06 April 2023

Gunadasa Kapuge is calling…

I am not someone who listens to the radio. I was never fascinated with music or songs in that I didn’t look for them, collect, reflect and discuss. What songs I know and have come to love have for the most part been those played by people around me or what I heard over a radio switched on by someone else. Random, mostly.

And there’s a random line from a random song that I heard, with a twist, on an unforgettable afternoon over a car radio where the press of a button had connected to someone else’s choice of frequency. That line was the last of a lot of things Kingsley said during that programme on Sirasa Radio.

I was at the wheel, returning from my sister-in-law’s homecoming in Matugama along with mywife, pregnant with our second child, our first who was just two years, and some relatives. ‘Dan chithakaya dalvana mohothai…samugena yanna apen thava mohothai…nododa inne ai [It is now time to light the pyre…there’s only a moment left before you bid us goodbye…why are you silent?]’ It’s a line from the duet that Gunadasa Kapuge and Malani Bulathsinhala sang, ‘dam paatin laa sanda basa yanava…[the moon, in mauve, is setting].’

Sirasa moved onto some other programme. The words, the man who was no more and what he meant to me and of course to thousands of others, stayed. There may have been other listeners who too went silent, who too could not stop the tears, I don’t know. It’s been twenty years since that day for he passed away on the 3rd of April, 2002; it feels like it all happened a few days ago and it also feels like it never happened at all. Maybe that’s how it is with artists and others who touch many lives deeply.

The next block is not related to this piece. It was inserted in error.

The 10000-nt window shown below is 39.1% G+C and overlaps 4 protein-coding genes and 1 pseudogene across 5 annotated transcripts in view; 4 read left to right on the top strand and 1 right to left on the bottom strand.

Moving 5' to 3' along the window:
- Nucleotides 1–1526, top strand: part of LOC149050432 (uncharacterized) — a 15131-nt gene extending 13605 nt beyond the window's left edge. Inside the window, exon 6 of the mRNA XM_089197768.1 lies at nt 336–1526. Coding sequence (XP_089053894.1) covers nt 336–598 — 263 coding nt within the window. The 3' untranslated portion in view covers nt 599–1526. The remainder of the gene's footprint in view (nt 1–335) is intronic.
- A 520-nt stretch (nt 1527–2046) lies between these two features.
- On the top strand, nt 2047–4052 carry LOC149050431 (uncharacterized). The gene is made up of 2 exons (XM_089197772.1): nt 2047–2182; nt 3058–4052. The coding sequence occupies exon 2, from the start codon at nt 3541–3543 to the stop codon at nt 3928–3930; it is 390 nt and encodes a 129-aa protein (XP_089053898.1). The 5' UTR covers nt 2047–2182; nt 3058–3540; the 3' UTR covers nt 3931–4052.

Kapuge stays, not just with songs, but the things people have to say about him. Little things. Acts of kindness and compassion. Thoughtfulness. The things he valued far more than money, accomplishments or fame. Too many to recount, but I wrote down a few, around ten years ago in a piece titled ‘The lost songs of Gunadasa Kapuge.’ I had forgotten what I had written, so I looked it up and found a comment which too I had forgotten about.

Chathura Sachith Weerakoon remembered Kapuge aș a great friend of his father, who he says wasn’t a fan. Kapuge, apparently would visit their place in Ratnapura on his way to concerts without bothering to check if anyone was home.

He remembered that Kapuge treated their maternal grandmother as though she was his own mother. Once he had brought her a Glucometer because he remembered their mother’s response to his question over the old lady’s blood sugar level. He never bypassed or passed through people’s lives; Kapuge stopped, stayed and that’s why he remains in people’s hearts even today. 

‘He cried at my grandmother’s funeral.’

There are many ways to describe the life he led, but perhaps the most poetic capture could be drawn from the song sabanda api kandu novemu (let us not be [like] mountains):

වියරු ගිනිදැල් නොවෙමු
වනය අවුලා  තබන
මිහිර දෙන වැස්ස වෙමු
දැවෙන කැලයට වසින

‘Let us not be like intemperate flames that set fire to the thicket, but instead be the rain that delights by quenching the burning forest.’

He was like the softest rain. He simply sang with us, sang of us and for us and, as I wrote so long ago, ‘mirrored mirrored the rhythms and rhymes that make up our lives and took us to places where we could see ourselves and therefore understand where we should go.'

He wasn’t singing only about the ways in which our world trembled, shattered and burned, but was also healing our senses with a balm that can only be produced by someone who was acutely aware of what had happened and had suffered the same losses, same sorrows.